Tom Zocco is a baseball historian and researcher. He joined the Society for American Baseball Research as the 47th member in 1971. He has spent his career partly as an officer of the organization. The Connecticut resident roots for the Dodgers to this day.
When SABR was formed, Mr. Zocco worked on an IBM Selectric typewriter, as this was before personal computers were ubiquitous. He read The Sporting News, considered the bible of baseball for decades, and traveled to Cooperstown, home of the Hall of Fame, to do research.
I conducted an interview by email with Mr. Zocco this week. His dedication to the game of baseball is edifying. He is a great model for anyone who aspires to document and pass on information in a discipline. He is very active on the internet, using it to continue his work, and to correspond with fellow researchers.
I’m happy to offer his story today.
INTERVIEW QUESTIONS FOR TOM ZOCCO, PRESIDENT OF LIBRARY OF ZOC
What sort of work did you do before 1971, when you joined the Society for American Baseball Research?
I had just completed two years of military service with the army. I was working in sales when I heard about sixteen people getting together to form SABR a month earlier. I contacted Bob McConnel, who was one of the officers, and told him I would be interested in joining SABR. By the end of the year, we had about fifty members. Several years later, I became secretary. By then, we had over five hundred members. I used my IBM Selectric typewriter as these were the days before personal computers.
How did your love for baseball develop?
I collected baseball cards as a kid. Also, I spent much time playing baseball. There were many kids in the neighborhood and it was always easy to gather enough of them for a ballgame and to talk about baseball. I would go to the local library and read every book on baseball that was available. My father took me to Yankee Stadium in 1957 to see my first game. It was a thrill to see Mickey Mantle and Yogi Berra in person. Several months later, he took me to a World Series game at Yankee Stadium to see the Yankees against the Milwaukee Braves.
Are you a Yankees fan? Mets? Do you have a place in your heart for the Dodgers or Giants? Perhaps the Red Sox?
As a kid, growing up in Central Connecticut, everyone was either a Yankee or Red Sox fan. I decided I wanted to like someone different. We had the New York Giants, no one liked them, and so I became a Brooklyn Dodgers fan. Several years later they moved to Los Angeles. After that, I could only watch the Dodgers if they happened to be on the Saturday or Sunday game of the week. It was great, when the Mets were formed to be able to see the Dodgers play on television against the Mets. The west coast games started at 11:00 EST. I would stay up late watching those games when the Dodgers played the Mets. To this day, I am still a Dodger fan.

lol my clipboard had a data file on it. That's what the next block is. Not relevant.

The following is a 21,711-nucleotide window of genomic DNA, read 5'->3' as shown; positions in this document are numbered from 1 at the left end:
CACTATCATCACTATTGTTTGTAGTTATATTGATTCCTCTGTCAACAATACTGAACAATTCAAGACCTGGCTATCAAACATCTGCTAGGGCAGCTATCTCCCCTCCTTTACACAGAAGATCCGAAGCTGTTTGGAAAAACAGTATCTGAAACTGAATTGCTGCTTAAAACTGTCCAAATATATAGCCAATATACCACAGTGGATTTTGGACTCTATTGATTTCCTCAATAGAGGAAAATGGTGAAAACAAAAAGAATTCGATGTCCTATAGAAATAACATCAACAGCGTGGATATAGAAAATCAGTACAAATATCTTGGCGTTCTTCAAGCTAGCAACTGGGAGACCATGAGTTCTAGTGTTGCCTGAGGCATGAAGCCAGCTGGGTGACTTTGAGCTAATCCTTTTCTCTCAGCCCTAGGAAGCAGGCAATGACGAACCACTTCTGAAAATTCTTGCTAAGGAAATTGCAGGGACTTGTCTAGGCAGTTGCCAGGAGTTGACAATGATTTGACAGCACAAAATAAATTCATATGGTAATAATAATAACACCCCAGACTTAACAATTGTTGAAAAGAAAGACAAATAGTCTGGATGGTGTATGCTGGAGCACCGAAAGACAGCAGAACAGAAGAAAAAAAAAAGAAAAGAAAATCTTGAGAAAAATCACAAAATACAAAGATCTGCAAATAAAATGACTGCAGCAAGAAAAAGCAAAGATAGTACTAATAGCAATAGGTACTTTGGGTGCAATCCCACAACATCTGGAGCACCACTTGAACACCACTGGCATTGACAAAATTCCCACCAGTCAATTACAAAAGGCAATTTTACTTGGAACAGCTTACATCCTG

What do you think of the state of baseball today?
I do not care for some of the changes that have been made over the years. I dislike the designated hitter, pitch counts and the wildcard. Players do not seem to be as loyal to their teams, and often switch to a team offering the most money once they become free agents. I would have been crushed if one of my Dodger heroes switched to another team when I was a kid. You cannot afford to keep a team like the Big Red Machine together today. I used to love going to doubleheaders when I was a kid. They have become a thing of the past because of higher salaries. Also, the games take longer to play because of all the commercials needed to pay the costs. However, baseball seems to be drawing more fans than ever before.
What is your favorite project you’ve done for SABR? Could you tell me about it?
My favorite project, being a hater of the designated hitter, has been going through box scores and looking for pitchers with two or more hits, three or more runs scored or three or more RBIs in a game. I have compiled a spreadsheet with over twenty-five thousand entries beginning in 1885 and going through 2013. Spreadsheets are one of the greatest things ever invented. If I am looking for pitchers with the most hits in a game, I can use “sort ascending” and have my answer in a few seconds. Bob Miller, a pitcher for the 1950 Phillies, known as the Whiz Kids, once had four hits and threw a shutout in the same game. He was later a baseball coach at Detroit Mercy. I was looking through their media guide and this was not mentioned in Miller’s profile. I sent a copy of the box score to him, in care of the college and told him he should mention this in his profile. About a year later, I received an email from his son, informing me Miller had retired and did not receive my letter until a year later. He told me his father was so happy and recalled every hit in that game.